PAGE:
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Home Truths nine plays paint a picture of chaotic and cruel housing policies that have shafted the poor for decades with little sign of any change coming - and it's also funny, warm and clev…
Divine Chaos Of Starry Things is so concerned about the politics of revolution, colonialism and feminism that the stuff of drama is lost.
The Braille Legacy tells the story of Louis Braille's fight for his system that allowed blind people to read by touch - music good, but book and lyrics lack excitement.
Nuclear War comprises elements of drama, dance, mime and song to create a dystopian vision of an alienating present that seemed both overly familiar and hazily unfocused.
Whisper House comprises some lovely songs beautifully sung, but lacks the narrative drive one expects in musical theatre.
It's back to the 90s at the King's Head for a show brimming with that decade's biggest hits sung wonderfully well.
Macbeth's grim pursuit of power, with his Lady prompting and then agonising in the background, is brought to life in this low budget, committed production.
Honk is a musical adaptation of Hans Christian Andersen's The Ugly Duckling with an important message about bullying gently sugar-coated with musical numbers and light comedy.
The Mutant Man is a fractured, multi-layered telling of a true story of a man who was born as a woman and how his treatment at the hands of an exploitative, unenlightened society led to trag…
The Life is the story of two women living in New York in the 70s, one keen to get out of the sex workers' life, the other keen to get on, told through wonderful songs, beautifully sung.
Adam amp Eve... and Steve has a bit of panto, a bit of the Edinburgh FRinge and a whole lot of great songs, but not quite the musical chops to reach its full potential.
The Wipers Times tells the story of an underground magazine, written on the Western Front by soldiers for soldiers, the articles packed with good humour and a touch of irreverence.
Philip Ridley's dystopian nightmare has moments of poetry and humour but is ultimately just too relentlessly grim and must be endured rather than enjoyed.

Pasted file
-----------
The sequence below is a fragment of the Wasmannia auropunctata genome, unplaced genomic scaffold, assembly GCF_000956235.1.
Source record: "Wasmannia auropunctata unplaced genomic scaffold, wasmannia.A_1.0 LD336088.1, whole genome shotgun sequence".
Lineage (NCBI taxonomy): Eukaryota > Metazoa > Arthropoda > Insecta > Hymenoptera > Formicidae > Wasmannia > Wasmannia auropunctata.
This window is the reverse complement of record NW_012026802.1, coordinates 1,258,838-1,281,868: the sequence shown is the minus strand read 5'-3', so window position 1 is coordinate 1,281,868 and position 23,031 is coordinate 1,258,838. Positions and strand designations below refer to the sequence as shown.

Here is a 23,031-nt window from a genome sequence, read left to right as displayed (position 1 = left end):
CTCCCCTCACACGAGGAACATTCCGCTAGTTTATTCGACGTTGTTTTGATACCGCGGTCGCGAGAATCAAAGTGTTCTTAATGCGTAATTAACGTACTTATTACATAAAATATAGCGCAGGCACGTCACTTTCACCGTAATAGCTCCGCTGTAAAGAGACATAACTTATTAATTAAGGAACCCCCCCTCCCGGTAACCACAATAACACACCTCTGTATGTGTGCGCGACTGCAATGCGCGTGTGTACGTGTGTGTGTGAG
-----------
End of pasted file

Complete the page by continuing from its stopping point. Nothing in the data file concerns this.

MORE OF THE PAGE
Naples is brought to London, as we track the extraordinary lives of Lila and Lenu in an adaptation of Elena Ferrante's Neapolitan novels that overreaches itself.
Threesome is often crude, sometimes boldly empowering and occasionally shows a glimpse of something more sophisticated emerging, but ultimately falls a little short on laughs.
Extraordinary, astonishing, unmissable five star production that brings three of Shakespeare's plays up to date in an electrifying production that should not be missed.
After Party sees tensions, long since buried, bubble to the surface, as one of the old gang returns from prison to settle old scores and reclaim what he believes to be his.
Seventeen captures a cathartic moment in young people's lives - the last day at school - but does not reach its potential due to a largely lacklustre script.
Limehouse focuses on the events concerning the founding of the Social Democratic Party the SDP and the drafting of the Limehouse Declaration that led to it. Many, many parallels with today's…
Daniel and Laura Curtis showcase their current album, Overture, and give us a glimpse or two of emerging work, the songs belted out by A list West End performers.
Wisdom of a Fool resurrects the much loved Norman Wisdom in Jack Lane's respectful and entertaining show that charts his rags-to-riches story.
Handbagged imagines what was said by Mrs Thatcher and The Queen in their weekly meetings to hilarious effect in Moira Buffini's award-winning satire.
Three short plays introduce the writing of BS Johnson, a revered man of English letters whose influence resonates through the last 50 years.
Ionesco's absurd theatre brought to life in a handsome production that is full of wit and humour, but never loses its avant garde character.
Swifties examines the obsessive nature of fandom, as dress-up and role play turns into something much more sinister in this reinvention of Jean Genet's The Maids.
Hamlet anew in this technology infused but oh so human production of Shakespeare's great tragedy in which Andrew Scott gives us a warm, flawed, and eventually mad Prince.
Gary Naylor sees an energetic, loud and often charming tale of love in a wartime POW Camp.
The Cherry Orchard retains its power to reach across decades and tell us harsh truths about a changing world.
The Sorrows of Satan delights from beginning to end, packing in witty songs, wonderful performances and a laughs per minute ratio as high as any in the West End.